My husband has congestive heart failure and the life boat drill on past cruises has been a real strain. The last time we went to the muster station early so that we could use the elevators and not have to do the stairs. But standing through it was also hard on him.
Do some people skip the drill? Do they check cabins? In the event of a real emergency, he is able to make it to the muster station - but it doesn't seem worth going through the paces and being worn out for hours.
On Princess ships they have muster INSIDE, and have a special place for handicapped people. We, and everyone else in the area, sat in/on our personal chairs, scooters, or sat on chairs around the room. On RCI, we had muster out on the deck, but they let me stay in my chair...........in both cases, we did take the elevator down early, but the crew was notified of our problems, and was prepared to move us if necessary to go down the stairs. If he doesn't travel with a chair or scooter, you could probably arrange for one to get on and off the ship, and ask to keep it for muster. Several people on our last cruise were in ship owned wheelchairs at the muster.
Thanks for the reply. I will definitely look into whether he could have access to a wheel chair for the muster. I am considering taking a walker for myself - because I am still recovering from a broken foot. I'm basically healed, but I get weak and the seat of the walker comes in very handy when there is no chair close by. Maybe hubby could use that if nothing else.
Most cruises I am with my Husband, but this last cruise, I was with my Mom, who uses a walker on a daily basis. We had requested, and did have a wheelchair, AND a crew person, to push her onboard, and to our cabin, and also to disembark. You might check into chairs for BOTH of you to get on and off the ship..........seeing if you could keep the one for muster. It was VERY helpful, and people were so nice that it was a pleasant experience. We tipped those that helped us, and we really appreciated their help.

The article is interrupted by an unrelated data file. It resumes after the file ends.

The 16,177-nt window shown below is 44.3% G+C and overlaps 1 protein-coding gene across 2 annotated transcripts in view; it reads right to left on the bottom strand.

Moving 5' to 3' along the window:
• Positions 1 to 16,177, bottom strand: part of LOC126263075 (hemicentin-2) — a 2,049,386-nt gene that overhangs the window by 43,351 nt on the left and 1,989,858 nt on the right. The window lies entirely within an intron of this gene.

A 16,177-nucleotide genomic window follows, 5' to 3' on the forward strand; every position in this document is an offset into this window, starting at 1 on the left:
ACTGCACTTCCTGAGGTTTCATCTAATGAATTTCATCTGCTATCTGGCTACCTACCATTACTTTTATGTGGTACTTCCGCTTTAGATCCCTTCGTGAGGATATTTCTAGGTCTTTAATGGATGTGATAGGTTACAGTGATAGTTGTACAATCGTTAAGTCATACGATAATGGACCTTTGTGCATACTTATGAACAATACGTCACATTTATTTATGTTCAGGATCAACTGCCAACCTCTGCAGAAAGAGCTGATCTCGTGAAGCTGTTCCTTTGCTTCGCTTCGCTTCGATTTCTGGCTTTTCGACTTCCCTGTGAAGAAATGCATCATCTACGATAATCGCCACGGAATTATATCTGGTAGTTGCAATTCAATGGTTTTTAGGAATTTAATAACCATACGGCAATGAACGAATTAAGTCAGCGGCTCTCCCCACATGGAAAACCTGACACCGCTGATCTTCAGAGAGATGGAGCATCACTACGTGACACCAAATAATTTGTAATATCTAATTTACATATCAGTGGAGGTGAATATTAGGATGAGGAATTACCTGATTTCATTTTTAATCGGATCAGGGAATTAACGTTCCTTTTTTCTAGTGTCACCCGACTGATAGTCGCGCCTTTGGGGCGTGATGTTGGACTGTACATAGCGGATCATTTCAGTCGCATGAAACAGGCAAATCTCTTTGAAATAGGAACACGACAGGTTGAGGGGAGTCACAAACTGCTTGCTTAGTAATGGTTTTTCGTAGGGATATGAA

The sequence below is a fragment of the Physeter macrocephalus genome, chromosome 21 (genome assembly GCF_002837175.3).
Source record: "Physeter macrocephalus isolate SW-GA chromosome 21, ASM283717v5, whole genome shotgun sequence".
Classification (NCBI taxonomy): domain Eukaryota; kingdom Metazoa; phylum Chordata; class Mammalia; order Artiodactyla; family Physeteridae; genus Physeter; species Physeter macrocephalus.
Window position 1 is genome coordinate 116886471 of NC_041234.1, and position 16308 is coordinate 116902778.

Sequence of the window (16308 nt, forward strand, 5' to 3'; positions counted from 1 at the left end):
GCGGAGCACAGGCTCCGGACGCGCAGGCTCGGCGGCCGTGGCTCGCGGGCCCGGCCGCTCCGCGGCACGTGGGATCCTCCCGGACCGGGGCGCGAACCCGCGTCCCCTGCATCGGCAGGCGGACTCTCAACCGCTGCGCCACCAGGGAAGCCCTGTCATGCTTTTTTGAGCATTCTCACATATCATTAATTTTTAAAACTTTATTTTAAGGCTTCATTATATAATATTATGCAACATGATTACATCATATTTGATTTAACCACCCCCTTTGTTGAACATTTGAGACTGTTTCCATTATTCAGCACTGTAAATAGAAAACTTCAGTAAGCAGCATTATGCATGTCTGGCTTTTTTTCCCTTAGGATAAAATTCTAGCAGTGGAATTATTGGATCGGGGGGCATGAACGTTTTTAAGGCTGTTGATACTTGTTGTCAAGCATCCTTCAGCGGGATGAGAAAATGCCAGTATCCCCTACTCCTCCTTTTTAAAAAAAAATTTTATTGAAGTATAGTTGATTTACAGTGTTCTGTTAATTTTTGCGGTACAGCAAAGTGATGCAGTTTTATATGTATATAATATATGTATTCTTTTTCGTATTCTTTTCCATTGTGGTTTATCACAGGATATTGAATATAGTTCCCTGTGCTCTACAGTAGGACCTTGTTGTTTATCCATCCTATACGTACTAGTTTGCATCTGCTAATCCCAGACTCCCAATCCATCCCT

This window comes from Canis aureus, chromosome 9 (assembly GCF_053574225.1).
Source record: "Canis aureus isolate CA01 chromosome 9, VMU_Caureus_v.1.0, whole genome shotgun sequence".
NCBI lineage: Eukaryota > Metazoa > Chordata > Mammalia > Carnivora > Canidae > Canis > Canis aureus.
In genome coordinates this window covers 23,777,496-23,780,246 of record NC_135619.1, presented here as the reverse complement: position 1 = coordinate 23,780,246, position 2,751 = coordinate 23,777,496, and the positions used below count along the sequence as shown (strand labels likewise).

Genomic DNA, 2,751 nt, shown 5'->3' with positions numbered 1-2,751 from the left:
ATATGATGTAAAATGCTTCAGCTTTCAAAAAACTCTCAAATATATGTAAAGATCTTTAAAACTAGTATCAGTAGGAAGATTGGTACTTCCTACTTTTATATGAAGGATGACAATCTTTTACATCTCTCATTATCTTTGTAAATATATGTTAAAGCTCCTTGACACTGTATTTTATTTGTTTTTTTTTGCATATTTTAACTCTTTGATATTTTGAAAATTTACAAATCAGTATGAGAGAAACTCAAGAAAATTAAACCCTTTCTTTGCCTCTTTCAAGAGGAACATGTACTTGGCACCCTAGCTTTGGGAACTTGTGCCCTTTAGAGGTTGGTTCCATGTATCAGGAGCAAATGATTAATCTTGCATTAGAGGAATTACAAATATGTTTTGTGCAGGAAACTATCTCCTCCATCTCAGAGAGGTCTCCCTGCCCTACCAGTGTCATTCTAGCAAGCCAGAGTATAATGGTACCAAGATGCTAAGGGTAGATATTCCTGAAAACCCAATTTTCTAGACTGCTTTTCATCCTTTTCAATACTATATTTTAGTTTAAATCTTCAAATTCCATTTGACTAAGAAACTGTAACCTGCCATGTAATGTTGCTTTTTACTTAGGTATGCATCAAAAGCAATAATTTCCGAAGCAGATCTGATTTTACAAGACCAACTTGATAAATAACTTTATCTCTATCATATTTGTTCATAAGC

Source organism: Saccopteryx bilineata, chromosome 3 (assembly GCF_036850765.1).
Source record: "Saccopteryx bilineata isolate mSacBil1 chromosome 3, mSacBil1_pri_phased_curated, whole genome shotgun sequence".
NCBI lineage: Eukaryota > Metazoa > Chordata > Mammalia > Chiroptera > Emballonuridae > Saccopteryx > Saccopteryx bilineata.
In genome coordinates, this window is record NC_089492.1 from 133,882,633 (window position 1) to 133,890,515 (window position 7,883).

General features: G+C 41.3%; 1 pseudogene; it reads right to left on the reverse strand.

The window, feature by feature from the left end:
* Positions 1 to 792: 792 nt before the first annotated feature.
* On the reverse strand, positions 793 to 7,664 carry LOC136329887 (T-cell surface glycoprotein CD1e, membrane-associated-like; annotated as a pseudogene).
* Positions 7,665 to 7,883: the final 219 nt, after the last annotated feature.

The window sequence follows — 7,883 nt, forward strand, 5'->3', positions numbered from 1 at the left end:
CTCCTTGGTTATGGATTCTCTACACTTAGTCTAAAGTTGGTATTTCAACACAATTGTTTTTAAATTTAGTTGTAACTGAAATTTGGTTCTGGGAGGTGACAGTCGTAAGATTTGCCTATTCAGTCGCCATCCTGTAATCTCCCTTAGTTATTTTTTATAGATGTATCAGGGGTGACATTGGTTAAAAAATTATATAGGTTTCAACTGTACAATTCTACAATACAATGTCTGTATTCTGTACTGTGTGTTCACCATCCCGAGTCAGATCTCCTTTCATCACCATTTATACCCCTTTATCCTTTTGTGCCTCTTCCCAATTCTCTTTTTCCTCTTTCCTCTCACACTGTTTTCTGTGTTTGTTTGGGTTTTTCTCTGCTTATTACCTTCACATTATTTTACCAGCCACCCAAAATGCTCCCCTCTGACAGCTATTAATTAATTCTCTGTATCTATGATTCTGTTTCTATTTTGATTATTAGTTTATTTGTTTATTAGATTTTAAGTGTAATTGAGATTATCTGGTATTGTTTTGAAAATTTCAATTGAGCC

Have a great cruise!
Here, our $ .05 for the life boat drill. Yes, a person confined to a WC could stay in the cabin, BUT for your own safety, have your caretaker attend it, for sure. The problem is -
the elevators. If your cabin is on the deck above or below the muster station, you can use the elevators prior to the drill only, if you are in the WC (while all others must use the steps ). Now it depends on the vessel how they handle the handicapped AFTER the drill. This Wed it will be our # 14th cruise (on Sun Princess,) and so far to the best of our memory, only the RCI, Nordic Empress was organized enough to make sure, the HP people were first in line for the ride back to the cabin. In most cases, you simply have to wait patiently for all the 500 (+ or - ) healthy cruisers to use the elevator first. I am intentionally using a "singular" since on the first day the other elevators are beeing used to propel tons of luggage to our staterooms.
I have 2 kids in wheelchairs we were on the Star Princess in July to Alaska. About a half hour prior to the muster I took the life jackets and we went down to the deck for our station and sat outside looking at the water until the bells went off. When it was time to go back to the cabins a Princess employee saw us waiting at the elevators and took us over to the elevators that were not in use because the embarkation and took us back to our cabin.
We just returned from the Navigator. My wife was in a wheelchair. While waiting for the elevator to go down to muster stations, we encountered a friendly ship employee. We explained that we were experenced cruisers who had been through many muster drills and knew the routine and already knew where our muster station was. He said that he felt it was unnecessary in our case to attend. He promptly wheeled my wife back to our room and informed our cabin stewart not to disturb us during the drill.
If you are an experienced cruiser, try this. It just might work.